You are what you speak

On contested phonemes and the politics of suspicion

2 minutes to read
Column
Max Spotti
07/02/2017

 

Some time ago, The Herald reported that 'A man who claims to be a Syrian refugee  has been denied asylum because the Home Office believes his accent does not sound sufficiently like it comes from the war-torn country.' This is quite astonishing in that it shows that people are categorized uncritically by how they speak.

Let us dive right into this matter: identities and how they are institutionally framed on the basis of a direct correspondence between the language one claims to speak and the country one claims to be coming from. This may seem normal in Europe, where every nation-state thinks it has this neat correspondence between language and identity among its 'homogeneous indigenous' population legally residing on its territory. 

Judging somebody’s language use has a long-standing record in social inclusion and exclusion. It has characterized human beings since the beginning of time. Take for instance the biblical story of the book of Judges, where the pronunciation of the word ‘shibboleth’ was used as proof of authenticity of somebody’s origin, and thus as a means of exclusion. Unfortunately, this does not seem to be a thing of the past. Rather, the more we venture into a world characterized by either willed or forced globalization-led mobility, the more we see that nation-states are gasping for security. Testing the language of an asylum-seeking applicant is one of the favored means of securitization, and is all too often used as tangible proof that these fellas at the door are not to be trusted.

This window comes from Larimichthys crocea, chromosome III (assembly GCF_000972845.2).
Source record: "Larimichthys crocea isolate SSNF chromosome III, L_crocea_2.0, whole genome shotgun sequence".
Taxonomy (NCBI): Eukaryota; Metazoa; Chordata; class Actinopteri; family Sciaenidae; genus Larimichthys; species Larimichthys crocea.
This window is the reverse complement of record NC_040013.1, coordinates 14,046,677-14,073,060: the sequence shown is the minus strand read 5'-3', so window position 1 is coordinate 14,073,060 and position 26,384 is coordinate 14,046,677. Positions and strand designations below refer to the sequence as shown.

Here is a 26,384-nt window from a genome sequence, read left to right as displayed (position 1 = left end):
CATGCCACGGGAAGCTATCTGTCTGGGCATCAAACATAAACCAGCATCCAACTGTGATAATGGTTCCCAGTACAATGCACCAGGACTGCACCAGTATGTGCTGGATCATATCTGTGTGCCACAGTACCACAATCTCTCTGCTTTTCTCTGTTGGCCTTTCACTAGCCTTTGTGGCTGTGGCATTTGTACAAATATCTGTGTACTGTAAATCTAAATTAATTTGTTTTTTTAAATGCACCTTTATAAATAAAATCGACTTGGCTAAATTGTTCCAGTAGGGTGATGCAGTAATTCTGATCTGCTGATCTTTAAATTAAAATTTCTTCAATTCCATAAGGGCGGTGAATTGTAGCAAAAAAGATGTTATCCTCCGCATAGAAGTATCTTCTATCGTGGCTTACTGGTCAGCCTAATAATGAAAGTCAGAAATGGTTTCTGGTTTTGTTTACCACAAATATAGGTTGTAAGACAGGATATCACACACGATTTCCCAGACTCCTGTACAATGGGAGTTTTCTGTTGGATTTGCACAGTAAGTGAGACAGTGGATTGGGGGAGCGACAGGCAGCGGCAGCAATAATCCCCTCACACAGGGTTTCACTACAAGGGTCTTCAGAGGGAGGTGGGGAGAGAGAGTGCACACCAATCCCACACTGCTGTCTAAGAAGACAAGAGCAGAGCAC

The feeling of security that language testing is claimed to give to some stands in sharp opposition to the chances it denies to others. It strengthens the politics of suspicion that seem to accompany globalization. As presented in 2012 by Lawence Abu Hamdan & Janna Ullrich in their somewhat unorthodox yet breathtaking artwork exposition entitled Conflicted Phonemes, we see that the politics of suspicion in asylum seeking procedures are so dense that they deny the fine-grained idiosyncracies of somebody’s language- somebody’s accent or word usage. Accent tests appeal to the mechanics of how words and sentences are uttered without considering the geographical and political meanings that are often attached to how something is pronounced. A phoneme may give away a misplaced identity of its user.

The politics of suspicion toward asylum applicants

deny the fine-grained idiosyncracies of somebody's language.

Take the case of Somali refugees, or the ‘Syrians’ of these days. Back then accent testing showed that the vast majority of Somali applicants were to be pinpointed as coming from the South of Somalia rather than from the troubled North. It is, in fact, in the South of Somalia that there were small pockets of safe and habitable regions. But then again, places like Somalia and Syria  – that is places witnessing war, places characterized by imposed political movement - have an impact on people, their ways of living and also on their ways of speaking. Dialect maps are abstract cartographic products that do not reflect the complex micro-politics of speech and identity . Yet, when we use these tests, we forget that voices and biographies do not always match the Mercatorian linearity of maps.  

Call them asylum seekers, refugees, foreign bodies or social security seekers if you like, we are still dealing with human beings, who have a need for relocation. Language to them is not solely an emblem of ethno-cultural affiliation. To them, during their migratory movements, language has meant a lot and still is a means through which one can flag off an identity that does not get him into trouble. I would not be surprised to hear sometime soon that someone wants to ban an accent, on the argument that those funny foreign accents never did sound quite right here, did they?